The oriental culture leaves us with great pearls of wisdom transmitted from one generation to another, reaching our days. Many of these Chinese proverbs can become authentic mantras for the most difficult moments or enlighten us when we have to make an important decision in our life. They can also remind us that from time to time we need to keep calm and maintain mental balance.
Chinese sayings to face life in a more balanced way
- Different locks must be opened with different keys
There are no magic solutions, what worked in certain circumstances may not work in others. Life changes continuously, so it doesn’t make sense clinging to the past. Every problem we face is different, even we ourselves are not the same person, so we must analyze all possible options, with an open mind, to find the best solution.
- You can’t keep the birds of worry from flying over your head, but you can keep them from building a nest in your hair
Life will continually pose new challenges. Sooner or later adversity will knock at our door. We can’t avoid it, but we can decide how to react to what happens. We can assume those problems as stones on the road and stay stuck in that malaise and suffering or, on the contrary, we can assume them as challenges that help us grow.
- The best time to plant a tree was 20 years ago. The second best time is now
If we want to achieve a change or undertake a new project, the best moment is now. Thinking that it’s too late is an excuse to stay in our comfort zone. This Chinese proverb reminds us that we only have the present, so complaining about what we didn’t makes no sense. Instead, we should think about what we can do and get down to work.
- Before you embark on a journey of revenge, dig two graves
Revenge is one of those feelings nourished with the hope of making suffer those who hurt us but in reality it only hurts us. Feeding revenge implies being prisoners of the past, rejoicing in suffering, without being able to move forward because blinded by rancor.
- He who fears he shall suffer, already suffers what he fears
Some things in life are inevitable, but thinking too much about them we will be anticipating and experiencing those things in our mind suffering in advance. The fear of suffering already implies suffering, so it’s better learning to flow and not anticipate misfortunes, which often do not even come. This Chinese proverb alerts us that worry is often worse than the fact itself.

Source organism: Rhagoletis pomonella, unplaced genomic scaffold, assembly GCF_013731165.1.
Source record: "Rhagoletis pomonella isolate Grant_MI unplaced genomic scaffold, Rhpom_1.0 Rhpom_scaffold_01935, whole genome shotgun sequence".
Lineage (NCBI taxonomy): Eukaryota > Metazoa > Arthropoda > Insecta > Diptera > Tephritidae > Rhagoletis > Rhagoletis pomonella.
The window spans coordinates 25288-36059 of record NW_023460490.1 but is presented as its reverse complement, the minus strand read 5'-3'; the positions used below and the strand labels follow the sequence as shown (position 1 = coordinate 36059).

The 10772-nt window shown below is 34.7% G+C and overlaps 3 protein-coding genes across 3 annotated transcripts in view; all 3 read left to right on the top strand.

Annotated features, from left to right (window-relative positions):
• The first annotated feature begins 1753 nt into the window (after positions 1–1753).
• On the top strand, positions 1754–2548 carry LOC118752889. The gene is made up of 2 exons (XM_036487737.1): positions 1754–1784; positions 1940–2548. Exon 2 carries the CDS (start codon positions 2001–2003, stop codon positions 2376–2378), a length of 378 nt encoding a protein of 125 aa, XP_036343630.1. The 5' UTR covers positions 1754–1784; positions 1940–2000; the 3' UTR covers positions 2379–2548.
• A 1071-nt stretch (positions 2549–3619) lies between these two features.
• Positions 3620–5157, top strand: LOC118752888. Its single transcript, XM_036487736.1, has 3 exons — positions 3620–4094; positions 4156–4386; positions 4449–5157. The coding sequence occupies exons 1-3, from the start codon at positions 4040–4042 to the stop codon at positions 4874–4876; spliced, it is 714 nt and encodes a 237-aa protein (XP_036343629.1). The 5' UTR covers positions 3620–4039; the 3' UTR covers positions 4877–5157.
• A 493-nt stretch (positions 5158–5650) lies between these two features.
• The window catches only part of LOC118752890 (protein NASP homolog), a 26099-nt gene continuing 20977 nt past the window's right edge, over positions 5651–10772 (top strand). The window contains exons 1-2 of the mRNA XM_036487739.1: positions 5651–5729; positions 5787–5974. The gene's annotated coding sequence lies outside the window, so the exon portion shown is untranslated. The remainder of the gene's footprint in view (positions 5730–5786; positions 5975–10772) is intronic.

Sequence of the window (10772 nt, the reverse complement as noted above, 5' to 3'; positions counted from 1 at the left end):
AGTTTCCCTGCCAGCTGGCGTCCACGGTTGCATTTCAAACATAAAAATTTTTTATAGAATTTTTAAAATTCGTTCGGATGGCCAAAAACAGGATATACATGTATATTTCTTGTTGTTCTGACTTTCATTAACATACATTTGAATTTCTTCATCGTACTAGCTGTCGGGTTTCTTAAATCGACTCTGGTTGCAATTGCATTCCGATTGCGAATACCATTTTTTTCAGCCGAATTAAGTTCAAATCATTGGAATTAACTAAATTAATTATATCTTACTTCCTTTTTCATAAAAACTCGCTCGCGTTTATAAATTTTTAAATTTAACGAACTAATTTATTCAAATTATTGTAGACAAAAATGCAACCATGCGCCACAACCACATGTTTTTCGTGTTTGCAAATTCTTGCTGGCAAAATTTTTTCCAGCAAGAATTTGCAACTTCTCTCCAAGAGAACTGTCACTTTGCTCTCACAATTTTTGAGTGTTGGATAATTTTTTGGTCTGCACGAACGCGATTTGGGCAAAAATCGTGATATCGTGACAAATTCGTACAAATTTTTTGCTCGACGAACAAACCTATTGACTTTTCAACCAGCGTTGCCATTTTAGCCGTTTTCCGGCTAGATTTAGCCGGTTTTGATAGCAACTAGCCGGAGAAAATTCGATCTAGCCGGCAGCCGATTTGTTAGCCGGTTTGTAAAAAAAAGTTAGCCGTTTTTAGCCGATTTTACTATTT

- It is better to light a candle than curse the darkness
Sometimes, when adversity knocks at our door, its blow is so great to confuse us. Broken expectations, pain and frustration can be so great to block and make us get caught in a spiral of meaningless complaints. However, crying over spilled milk is useless, not only it doesn’t solve the problem but it dips us into an even more negative state of mind. For that reason, we must make sure to look for solutions, instead of just complaining of our bad luck.
- When the sage points at the moon, the fool looks at the finger
This Chinese proverb refers to the inability to see beyond small details and develop a global vision. Many times, whether due to frustration, lack of perspective or our limiting beliefs, we stop at unimportant details and turn them into obstacles. When we cling to these small details we are closing the way, without realizing that the most important thing is the final goal and that, to achieve it, there can be multiple paths.
- A journey of a thousand miles begins with a single step
One step will not take you very far, but at least it will take you out of where you are. Every adventure, no matter how great, always begins with the first step, which is often the most difficult because it involves making the decision to leave the comfort zone and dare to explore unknown territories.
- Dig your well before you’re thirsty
It is not necessary waiting for adversity to hit us to develop resilience, we can prepare our backpack of psychological tools for life much earlier. This Chinese saying encourages us to be cautious and develop a proactive attitude, instead of just reacting to what happens. If we dig the well before being thirsty, we can better plan the whole process, if we do it urgently, the chances of making mistakes or even not being able to finish digging that well will increase.
- Not only can water float the boat, but it can also sink it
This Chinese proverb reminds us of the yin-yang philosophy: everything contains the “negative” and “positive”, and in many cases everything depends on how we look at it. Nothing is intrinsically bad or good, it depends on how we use it and the meaning we entrust to it.
- Great souls have wills, feeble ones have only whishes
Many people spend much of their lives longing for something, never deciding to reach it. In many cases, the difference between those who fulfill their dreams and those who remain longing for them consists precisely of willpower and the decision to go for that desire. Every desire remains a dream if not transformed into concrete objectives and steps.
- The man who removes a mountain begins by carrying away small stones
The constant effort has its fruits, although they take time to arrive. Many times we focus only on big tasks, without realizing that behind the most ambitious goals there is a lot of hard and systematic work. Being aware that little by little you can go far it will encourage you along the way and allows you achieving great goals in life.
- Of the darkest clouds comes the cleanest water
Even the darkest moments hold an opportunity. When we are going through a bad run and discomfort prevents us from appreciating the positive part, we need to stop on the road and think about this Chinese proverb. Sometimes everything changes when we change perspective, and adversity can become an excellent opportunity to grow, change course and dare to do things that in other circumstances we would not even have considered.